FASHION retailer H&M are being boycotted after one of their factory workers in India was allegedly “raped, poisoned and killed”.
Furious social media users have been flooding the brand’s Instagram page with the hashtag “Justice for Jeyasre Kathiravel” after the young worker was found dead earlier this month.
Jeyasre’s family have claimed that the 20-year-old was asked by a supervisor to come into Natchi Apparels factory in Tamil Nadu, India just days before.
After she did not return home, the family filed a police investigation and her body was found in nearby wasteland four days later.
The family claim Jeyasre’s supervisor is being held in custody after the young factory worker was found “raped, poisoned and strangled to death”.
H&M today said they were “deeply saddened” by Jeyasre’s death and said they are reviewing their relationship with the factory.
The company also said they have asked Natchi Apparels to make some “urgent changes” to “guarantee the safety of their staff”.
Social media influencers and furious consumers have been flooding H&M with comments this week after hearing about the death.
Influencer Venetia La Manna who advocates for fair fashion took to Instagram to tell her 135k followers to share a case summary that accuses the company of ignoring gender-based violence at Natchi Apparels, a factory in India that supplies to H&M.
Laura Young @lesswastelaura from Glasgow said, “Justice for Jeyasre Kathiravel. Protect your workers. Pay your workers. Cut down the amount of crap you put into our world. Stop greenwashing. This is getting so tiring #PayYourWorkers”
Nicole Morissette @goodvibesworldwide said, “You can’t be sustainable when you treat people the way you do. Justice for Jeyasre Kathiravel and pay your workers!!”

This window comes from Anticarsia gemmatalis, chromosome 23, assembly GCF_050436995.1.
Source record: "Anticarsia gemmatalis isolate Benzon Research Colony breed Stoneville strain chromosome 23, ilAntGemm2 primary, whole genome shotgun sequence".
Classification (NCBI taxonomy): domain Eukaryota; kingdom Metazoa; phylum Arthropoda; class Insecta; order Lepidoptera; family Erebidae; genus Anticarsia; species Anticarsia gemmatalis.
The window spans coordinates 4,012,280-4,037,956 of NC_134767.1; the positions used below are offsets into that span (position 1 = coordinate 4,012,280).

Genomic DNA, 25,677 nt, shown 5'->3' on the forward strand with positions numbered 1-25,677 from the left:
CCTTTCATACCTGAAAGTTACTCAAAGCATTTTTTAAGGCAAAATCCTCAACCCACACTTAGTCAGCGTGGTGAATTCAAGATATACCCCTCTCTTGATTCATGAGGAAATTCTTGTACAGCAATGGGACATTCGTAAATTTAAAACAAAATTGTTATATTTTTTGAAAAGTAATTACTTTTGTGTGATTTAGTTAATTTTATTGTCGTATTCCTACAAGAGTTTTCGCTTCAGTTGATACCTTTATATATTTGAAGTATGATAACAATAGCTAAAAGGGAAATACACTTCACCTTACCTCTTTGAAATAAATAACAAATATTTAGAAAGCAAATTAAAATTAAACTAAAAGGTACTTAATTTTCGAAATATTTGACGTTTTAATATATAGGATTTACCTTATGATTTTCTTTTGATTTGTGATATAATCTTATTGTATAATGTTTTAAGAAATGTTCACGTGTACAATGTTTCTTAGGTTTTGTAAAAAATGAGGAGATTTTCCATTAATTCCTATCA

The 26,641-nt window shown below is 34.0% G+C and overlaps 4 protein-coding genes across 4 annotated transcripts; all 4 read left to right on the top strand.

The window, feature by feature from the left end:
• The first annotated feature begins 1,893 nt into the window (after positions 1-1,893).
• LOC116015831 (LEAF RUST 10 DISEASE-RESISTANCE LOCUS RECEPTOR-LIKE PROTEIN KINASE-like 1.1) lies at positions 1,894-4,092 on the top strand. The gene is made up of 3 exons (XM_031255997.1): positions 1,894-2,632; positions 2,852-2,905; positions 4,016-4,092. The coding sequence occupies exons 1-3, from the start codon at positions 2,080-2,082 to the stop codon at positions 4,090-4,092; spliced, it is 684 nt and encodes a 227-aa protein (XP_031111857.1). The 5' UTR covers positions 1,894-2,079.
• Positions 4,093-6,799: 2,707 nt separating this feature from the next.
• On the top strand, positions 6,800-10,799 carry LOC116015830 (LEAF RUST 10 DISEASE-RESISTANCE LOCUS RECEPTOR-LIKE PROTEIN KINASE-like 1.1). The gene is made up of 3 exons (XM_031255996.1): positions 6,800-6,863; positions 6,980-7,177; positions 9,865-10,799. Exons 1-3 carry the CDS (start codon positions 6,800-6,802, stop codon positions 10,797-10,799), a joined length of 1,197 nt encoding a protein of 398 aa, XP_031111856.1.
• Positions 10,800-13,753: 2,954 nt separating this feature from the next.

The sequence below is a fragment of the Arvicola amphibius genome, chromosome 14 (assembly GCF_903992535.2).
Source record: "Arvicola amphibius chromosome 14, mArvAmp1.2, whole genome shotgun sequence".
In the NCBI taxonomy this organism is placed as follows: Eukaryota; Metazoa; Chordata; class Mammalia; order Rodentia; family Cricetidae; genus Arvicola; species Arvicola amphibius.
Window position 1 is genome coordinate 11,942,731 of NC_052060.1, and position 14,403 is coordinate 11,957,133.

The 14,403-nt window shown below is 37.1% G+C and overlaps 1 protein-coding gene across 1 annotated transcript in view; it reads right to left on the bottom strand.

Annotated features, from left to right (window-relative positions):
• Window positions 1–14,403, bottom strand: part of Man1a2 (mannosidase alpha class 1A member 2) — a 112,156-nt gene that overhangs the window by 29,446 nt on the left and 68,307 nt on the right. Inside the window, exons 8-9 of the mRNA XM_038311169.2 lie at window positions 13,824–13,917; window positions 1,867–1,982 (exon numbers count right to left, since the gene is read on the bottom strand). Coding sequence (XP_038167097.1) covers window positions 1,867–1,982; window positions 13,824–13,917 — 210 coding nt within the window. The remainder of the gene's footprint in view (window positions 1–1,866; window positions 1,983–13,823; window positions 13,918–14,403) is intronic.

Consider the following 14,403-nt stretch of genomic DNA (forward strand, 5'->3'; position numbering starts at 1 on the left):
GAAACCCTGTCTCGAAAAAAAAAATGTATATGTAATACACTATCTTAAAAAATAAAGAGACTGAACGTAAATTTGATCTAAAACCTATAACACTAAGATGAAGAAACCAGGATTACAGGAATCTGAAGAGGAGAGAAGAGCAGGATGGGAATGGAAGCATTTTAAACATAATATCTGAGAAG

According to Jeyasre’s family, she was called by her supervisor on 1 January and asked to report to the factory premises.
Her family filed a missing person report on 2 January.
Farmers are believed to have found her body in a wasteland area in a nearby village on 5 January.
The family claim that a police investigation revealed that she had previously been taken to a house where she was allegedly raped, poisoned and strangled to death.
A police investigation is currently ongoing.
H&M have said they will review their business relationship with a garment factory in India used to produce their clothes.
A spokeswoman for H&M today (WED) said: “We are deeply saddened to hear about this tragic incident, and our thoughts and condolences are with the victim’s family.
“H&M Group does not tolerate harassment of any kind, and suppliers that do not share these values will not be part of our supply chain.
“The severity of this tragic incident and the unacceptable lack of transparency on this issue has prompted us to review our business relationship with them.
She added: “We are aware of an ongoing police investigation, as well as a third-party investigation conducted by the independent organisation SAVE.
“H&M Group is in close contact with the supplier in question, and we have set some immediate and urgent actions that we expect them to complete in order to demonstrate how they can guarantee the safety of their workers.
“Any future relationship with this supplier will depend on the factory management team taking necessary actions within a set timeline, and guaranteeing a fully transparent line of communication going forward.”
The company often highlight across social media about producing sustainable clothes that has enraged followers on social media.
A report by the Asia Floor Wage Alliance (AFWA) for the International Labour Organisation found that according to the most recent H&M Supplier List, H&M purchases apparel from 235 garment supplier factories located in India.
Based upon analysis of 2018 shipping data, more than 1.6 million kilograms of goods were exported from Indian supplier factories to H&M up until May 2018.
Export data and field research suggests that H&M production in India has consisted mostly of women and kids clothing produced from inexpensive fabrics including cottons and synthetic textiles.